I guess I am echoing various other responses, but here's my 2c anyway:

1. There are a whole host of tools that will populate a SQL database from
UniVerse. (I recommend mvQuery: it's my product so I would anyway). You will
need to consider how far each solution can be automated and what it allows
in terms of reformatting information (mvQuery Print Server provides a server
based request system that can be used to shedule regular exports, for
example) but by and large getting the data across probably won't be your
main problem.

2. I would put the actual data migration to one side initially, and consider
first what you want to get out of this. I have seen very successful
'decision support' reporting come out of standard reporting when backed up
by a knowledge of what an application actually holds. In my experience, it
is usually the fact that managers do not know what information is actually
available to them from a transactional system that is the key, and closing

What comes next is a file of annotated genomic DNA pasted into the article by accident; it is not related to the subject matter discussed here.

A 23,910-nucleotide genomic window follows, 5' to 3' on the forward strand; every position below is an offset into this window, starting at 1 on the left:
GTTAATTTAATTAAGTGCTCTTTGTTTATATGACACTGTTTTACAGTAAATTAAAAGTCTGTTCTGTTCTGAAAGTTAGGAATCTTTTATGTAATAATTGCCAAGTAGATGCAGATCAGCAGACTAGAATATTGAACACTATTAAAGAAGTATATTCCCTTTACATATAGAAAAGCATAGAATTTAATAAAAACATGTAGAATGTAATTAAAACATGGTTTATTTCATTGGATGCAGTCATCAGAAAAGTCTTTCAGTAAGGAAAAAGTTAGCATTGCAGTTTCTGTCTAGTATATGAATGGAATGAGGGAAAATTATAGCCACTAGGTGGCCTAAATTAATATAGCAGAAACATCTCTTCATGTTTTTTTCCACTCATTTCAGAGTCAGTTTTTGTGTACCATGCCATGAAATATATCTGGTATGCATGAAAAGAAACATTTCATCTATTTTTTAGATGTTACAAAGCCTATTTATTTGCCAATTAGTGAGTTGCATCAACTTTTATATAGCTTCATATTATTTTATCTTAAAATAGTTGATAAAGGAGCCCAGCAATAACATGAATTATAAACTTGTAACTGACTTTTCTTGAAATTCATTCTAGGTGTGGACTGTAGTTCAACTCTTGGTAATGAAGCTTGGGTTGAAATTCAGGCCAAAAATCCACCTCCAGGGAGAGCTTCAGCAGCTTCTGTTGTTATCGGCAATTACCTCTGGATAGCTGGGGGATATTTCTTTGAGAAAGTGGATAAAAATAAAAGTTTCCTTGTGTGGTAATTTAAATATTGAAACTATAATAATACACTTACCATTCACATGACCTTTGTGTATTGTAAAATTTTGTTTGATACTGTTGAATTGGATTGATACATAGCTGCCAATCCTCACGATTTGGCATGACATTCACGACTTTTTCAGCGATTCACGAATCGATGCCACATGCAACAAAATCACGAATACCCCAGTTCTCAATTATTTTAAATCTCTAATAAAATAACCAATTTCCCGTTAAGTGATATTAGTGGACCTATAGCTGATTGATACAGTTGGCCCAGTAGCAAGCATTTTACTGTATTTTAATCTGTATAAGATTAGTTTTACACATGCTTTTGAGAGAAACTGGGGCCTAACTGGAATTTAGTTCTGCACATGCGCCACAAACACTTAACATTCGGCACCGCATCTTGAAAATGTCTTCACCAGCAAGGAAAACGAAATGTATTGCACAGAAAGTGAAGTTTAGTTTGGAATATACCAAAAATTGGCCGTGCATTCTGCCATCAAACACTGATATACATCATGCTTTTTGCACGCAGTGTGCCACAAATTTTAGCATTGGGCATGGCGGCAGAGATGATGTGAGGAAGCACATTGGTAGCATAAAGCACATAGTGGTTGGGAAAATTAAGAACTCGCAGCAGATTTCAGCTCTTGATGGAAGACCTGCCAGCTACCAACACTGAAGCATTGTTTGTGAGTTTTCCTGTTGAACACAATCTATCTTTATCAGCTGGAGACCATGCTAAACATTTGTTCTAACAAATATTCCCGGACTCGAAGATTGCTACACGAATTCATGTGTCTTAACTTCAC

that knowledge gap (often on both sides as communication of requirements can
also be rather thin) is far more important than jumping straight onto a
given technical solution. You could go down the Cognos route and then
discover what they really want is an Excel pivot table.

3. You might want to consider native OLAP solutions such as MITS, which runs
directly on UniVerse. This might be a) cheaper and b) more flexible in the
long run.

4. Before you do any of this, you may need to carefully audit what you have
on your U2 system. One of the biggest problems with data warehousing is
dirty data - missing entries, entries whose meaning has changed over time,
similar but non matching data, etc. These should really be cleaned up at
source, particularly if the warehouse is liable to change/respecification
over its initial period. Verification is important too - the more abstract
the data presented (and OLAP is by its nature highly abstract) the more
opportunity for errors to go unnoticed. Again the verification may need to
be close to the source data: I remember a systems manager saying to me
"beware the spurious credibility of a well presented report".

Brian Leach

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